✍️ Free Response Questions (FRQ)
Calculus Free Response Questions
👑 Unit 1: Limits & Continuity
1.5Determining Limits Using Algebraic Properties of Limits
1.6Determining Limits Using Algebraic Manipulation
1.10Exploring Types of Discontinuities
1.11Defining Continuity at a Point
1.12Confirming Continuity over an Interval
🤓 Unit 2: Differentiation: Definition & Fundamental Properties
2.4Connecting Differentiability and Continuity: Determining When Derivatives Do and Do Not Exist
🤙🏽 Unit 3: Differentiation: Composite, Implicit & Inverse Functions
3.0Unit 3 Overview: Differentiation: Composite, Implicit, and Inverse Functions
3.1The Chain Rule
3.3Differentiating Inverse Functions
3.4Differentiating Inverse Trigonometric Functions
👀 Unit 4: Contextual Applications of the Differentiation
4.2Straight-Line Motion: Connecting Position, Velocity, and Acceleration
4.4Intro to Related Rates
4.6Approximating Values of a Function Using Local Linearity and Linearization
✨ Unit 5: Analytical Applications of Differentiation
5.0Unit 5 Overview: Analytical Applications of Differentiation
5.2Extreme Value Theorem, Global vs Local Extrema, and Critical Points
5.3Determining Intervals on Which a Function is Increasing or Decreasing
5.4Using the First Derivative Test to Determine Relative (Local) Extrema
5.7Using the Second Derivative Test to Determine Extrema
🔥 Unit 6: Integration and Accumulation of Change
6.11Integrating Using Integration by Parts
💎 Unit 7: Differential Equations
7.0Unit 7 Overview: Differential Equations
7.7Finding Particular Solutions Using Initial Conditions and Separation of Variables
🐶 Unit 8: Applications of Integration
8.1Finding the Average Value of a Function on an Interval
8.2Connecting Position, Velocity, and Acceleration of Functions Using Integrals
8.3Using Accumulation Functions and Definite Integrals in Applied Contexts
8.4Finding the Area Between Curves Expressed as Functions of x
8.5Finding the Area Between Curves Expressed as Functions of y
8.6Finding the Area Between Curves That Intersect at More Than Two Points
8.7Volumes with Cross Sections: Squares and Rectangles
8.8Volumes with Cross Sections: Triangles and Semicircles
8.9Volume with Disc Method: Revolving Around the x- or y-Axis
8.10Volume with Disc Method: Revolving Around Other Axes
8.11Volume with Washer Method: Revolving Around the x- or y-Axis
🦖 Unit 9: Parametric Equations, Polar Coordinates & Vector Valued Functions (BC Only)
9.0Unit 9 Overview: Parametric Equations, Polar Coordinates, and Vector-Valued Functions
9.1Defining and Differentiating Parametric Equations
♾ Unit 10: Infinite Sequences and Series (BC Only)
10.0Unit 10 Overview: Infinite Series and Sequences
10.1Defining Convergent and Divergent Infinite Series
10.6Comparison Tests for Convergence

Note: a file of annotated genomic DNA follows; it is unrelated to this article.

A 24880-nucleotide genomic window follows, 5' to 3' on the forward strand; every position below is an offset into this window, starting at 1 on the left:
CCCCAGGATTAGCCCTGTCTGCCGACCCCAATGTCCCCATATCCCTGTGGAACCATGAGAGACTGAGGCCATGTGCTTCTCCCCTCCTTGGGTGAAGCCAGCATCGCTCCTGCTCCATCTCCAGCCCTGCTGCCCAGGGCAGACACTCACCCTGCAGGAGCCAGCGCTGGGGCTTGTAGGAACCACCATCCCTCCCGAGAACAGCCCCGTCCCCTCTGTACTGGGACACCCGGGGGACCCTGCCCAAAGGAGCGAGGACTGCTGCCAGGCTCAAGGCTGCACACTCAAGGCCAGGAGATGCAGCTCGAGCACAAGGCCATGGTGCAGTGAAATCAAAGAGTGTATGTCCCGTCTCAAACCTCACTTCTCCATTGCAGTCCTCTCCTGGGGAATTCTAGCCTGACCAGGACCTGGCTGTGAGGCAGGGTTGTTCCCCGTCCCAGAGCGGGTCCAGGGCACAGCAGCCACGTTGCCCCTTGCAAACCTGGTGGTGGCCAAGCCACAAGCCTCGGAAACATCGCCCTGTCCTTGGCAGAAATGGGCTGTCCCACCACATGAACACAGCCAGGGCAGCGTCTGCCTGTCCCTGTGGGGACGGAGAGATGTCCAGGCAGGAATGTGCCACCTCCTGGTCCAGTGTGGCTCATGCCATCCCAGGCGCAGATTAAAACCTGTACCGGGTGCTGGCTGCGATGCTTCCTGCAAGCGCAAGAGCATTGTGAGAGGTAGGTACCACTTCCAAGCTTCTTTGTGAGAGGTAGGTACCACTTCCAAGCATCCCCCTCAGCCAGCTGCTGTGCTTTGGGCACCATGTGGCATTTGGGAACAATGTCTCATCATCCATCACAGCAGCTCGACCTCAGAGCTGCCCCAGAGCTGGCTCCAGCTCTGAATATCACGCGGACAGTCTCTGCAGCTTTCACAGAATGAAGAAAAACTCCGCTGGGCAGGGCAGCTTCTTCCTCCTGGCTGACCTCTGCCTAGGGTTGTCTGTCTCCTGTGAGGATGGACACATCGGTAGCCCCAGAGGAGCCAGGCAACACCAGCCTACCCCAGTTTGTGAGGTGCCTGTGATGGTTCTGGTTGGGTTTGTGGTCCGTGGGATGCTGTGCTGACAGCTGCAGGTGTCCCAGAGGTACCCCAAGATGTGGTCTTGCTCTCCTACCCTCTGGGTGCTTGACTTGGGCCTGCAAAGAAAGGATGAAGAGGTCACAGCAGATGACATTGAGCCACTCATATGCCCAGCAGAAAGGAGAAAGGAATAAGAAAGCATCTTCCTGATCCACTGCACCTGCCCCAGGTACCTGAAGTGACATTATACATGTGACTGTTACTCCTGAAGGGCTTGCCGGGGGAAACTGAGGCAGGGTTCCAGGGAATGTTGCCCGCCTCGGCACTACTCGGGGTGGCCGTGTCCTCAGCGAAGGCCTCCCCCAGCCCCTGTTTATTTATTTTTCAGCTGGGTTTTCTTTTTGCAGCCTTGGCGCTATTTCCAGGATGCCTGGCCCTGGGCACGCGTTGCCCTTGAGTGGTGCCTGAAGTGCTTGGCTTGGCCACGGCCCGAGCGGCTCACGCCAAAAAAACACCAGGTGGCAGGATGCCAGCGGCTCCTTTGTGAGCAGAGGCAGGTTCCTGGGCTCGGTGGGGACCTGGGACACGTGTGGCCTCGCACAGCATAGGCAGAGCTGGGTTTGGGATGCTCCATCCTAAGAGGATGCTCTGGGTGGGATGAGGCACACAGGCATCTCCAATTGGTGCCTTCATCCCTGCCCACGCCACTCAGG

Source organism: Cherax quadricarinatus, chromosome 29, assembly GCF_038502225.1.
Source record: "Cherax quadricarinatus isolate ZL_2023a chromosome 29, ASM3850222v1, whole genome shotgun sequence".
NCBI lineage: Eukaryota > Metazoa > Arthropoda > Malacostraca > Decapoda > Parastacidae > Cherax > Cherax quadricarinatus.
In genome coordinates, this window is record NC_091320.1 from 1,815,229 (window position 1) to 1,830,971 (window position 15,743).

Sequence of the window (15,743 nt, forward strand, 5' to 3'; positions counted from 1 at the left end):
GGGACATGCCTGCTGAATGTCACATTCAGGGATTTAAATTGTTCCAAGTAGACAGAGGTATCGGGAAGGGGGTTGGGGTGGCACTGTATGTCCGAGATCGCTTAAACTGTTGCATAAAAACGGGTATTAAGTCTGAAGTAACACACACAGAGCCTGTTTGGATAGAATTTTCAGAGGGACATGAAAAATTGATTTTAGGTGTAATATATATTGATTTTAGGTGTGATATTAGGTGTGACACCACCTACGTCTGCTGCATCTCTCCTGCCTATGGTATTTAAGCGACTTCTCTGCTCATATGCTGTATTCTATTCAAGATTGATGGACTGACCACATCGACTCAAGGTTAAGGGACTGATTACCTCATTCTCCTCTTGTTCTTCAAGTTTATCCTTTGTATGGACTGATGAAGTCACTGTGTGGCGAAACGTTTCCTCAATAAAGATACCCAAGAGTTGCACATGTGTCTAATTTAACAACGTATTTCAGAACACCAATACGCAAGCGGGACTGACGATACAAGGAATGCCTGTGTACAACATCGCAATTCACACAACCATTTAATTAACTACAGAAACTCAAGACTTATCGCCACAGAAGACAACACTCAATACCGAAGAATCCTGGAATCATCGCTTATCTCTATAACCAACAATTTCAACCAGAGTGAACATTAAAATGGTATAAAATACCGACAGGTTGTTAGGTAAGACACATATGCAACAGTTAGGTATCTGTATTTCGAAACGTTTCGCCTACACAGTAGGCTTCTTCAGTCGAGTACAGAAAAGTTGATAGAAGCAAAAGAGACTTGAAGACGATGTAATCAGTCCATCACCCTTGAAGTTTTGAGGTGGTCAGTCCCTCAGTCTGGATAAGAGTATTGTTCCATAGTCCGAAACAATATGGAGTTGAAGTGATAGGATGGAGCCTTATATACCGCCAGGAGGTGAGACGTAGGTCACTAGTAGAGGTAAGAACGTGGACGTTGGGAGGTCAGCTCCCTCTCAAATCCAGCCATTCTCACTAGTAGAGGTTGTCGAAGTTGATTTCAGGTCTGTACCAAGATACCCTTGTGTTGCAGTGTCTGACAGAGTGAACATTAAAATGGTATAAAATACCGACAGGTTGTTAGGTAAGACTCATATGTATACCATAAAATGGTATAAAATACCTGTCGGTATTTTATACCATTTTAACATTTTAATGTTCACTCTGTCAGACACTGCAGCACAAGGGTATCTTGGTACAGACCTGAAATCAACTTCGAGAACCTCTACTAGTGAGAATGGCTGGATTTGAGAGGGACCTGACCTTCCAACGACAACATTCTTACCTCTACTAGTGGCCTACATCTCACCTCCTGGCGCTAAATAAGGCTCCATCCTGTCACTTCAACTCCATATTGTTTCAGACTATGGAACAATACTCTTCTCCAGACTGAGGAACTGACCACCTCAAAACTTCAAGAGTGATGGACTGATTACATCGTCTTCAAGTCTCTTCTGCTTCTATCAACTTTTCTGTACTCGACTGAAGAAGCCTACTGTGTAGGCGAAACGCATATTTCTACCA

10.7Alternating Series Test for Convergence
10.1110.11 Finding Taylor Polynomial Approximations of Functions
10.14Finding Taylor or Maclaurin Series for a Function
🧐 Multiple Choice Questions (MCQ)
⏱️ 3 min read
June 7, 2020
One way we apply derivatives to real life through rates of change involves position and motion. These problems involve rectilinear motion. 🚗
These problems always start with a particle, and that particle is moving in some way. You can think of position, x(t), as the original function at any given time. When you plug in time to the position function, you get out the location of the particle at that time.
That particle had to get to that position somehow! That is where velocity comes in. Velocity is always a measurement with respect to time, so it this is the derivative of our function with respect to time. You will see it written as v(t), but it may be helpful to picture it as x'(t), so you remember how to relate it to its position!
When velocity is negative, the particle is moving to the left. ➖ = ⬅️
When velocity is positive, the particle is moving to the right. ➕ = ➡️
If you want to talk about how fast the particle is moving but not about the direction, you are talking about speed. Speed is just velocity without direction. In math, the way we make direction not matter is by using absolute value. So we can think of speed as v(t)
What do you get when you find the rate of change of the velocity, you get how fast your velocity is changing, which is acceleration! Acceleration is the derivative of velocity, meaning it is the second derivative of position. a(t) = v'(t) = x''(t).
When v(t), a(t) have the same sign, then the particle is speeding up! ➕➕ = ⬆️
When v(t), a(t) have different signs, then the particle is slowing down! ➕➖ = ⬇️
When solving problems about rectilinear motion, you will often be given the position, velocity, or acceleration in any form (graph, function, table), and asked to find information about another measurement, that you may not have been given, at a specific time. You must be able to understand and move freely between position, velocity, and acceleration.
You may also be asked to analyze the motion of the particle. When this is asked, you need to find a few things. ❗
Find where v(t)= 0 and a(t) = 0
Use those values to figure out where the velocity and acceleration functions are negative and positive.
Use the velocity function to figure out what direction the particle is moving.
Use the acceleration and velocity to figure out where the function is speeding up and slowing down.
Use the values of t from where velocity and acceleration are zero and plug them into the position function to figure out where the particle was when it decided to change position.
This is a lot of information, so sign charts can help!
2550 north lake drive
milwaukee, wi 53211
92% of Fiveable students earned a 3 or higher on their 2020 AP Exams.
*ap® and advanced placement® are registered trademarks of the college board, which was not involved in the production of, and does not endorse, this product.
© fiveable 2020 | all rights reserved.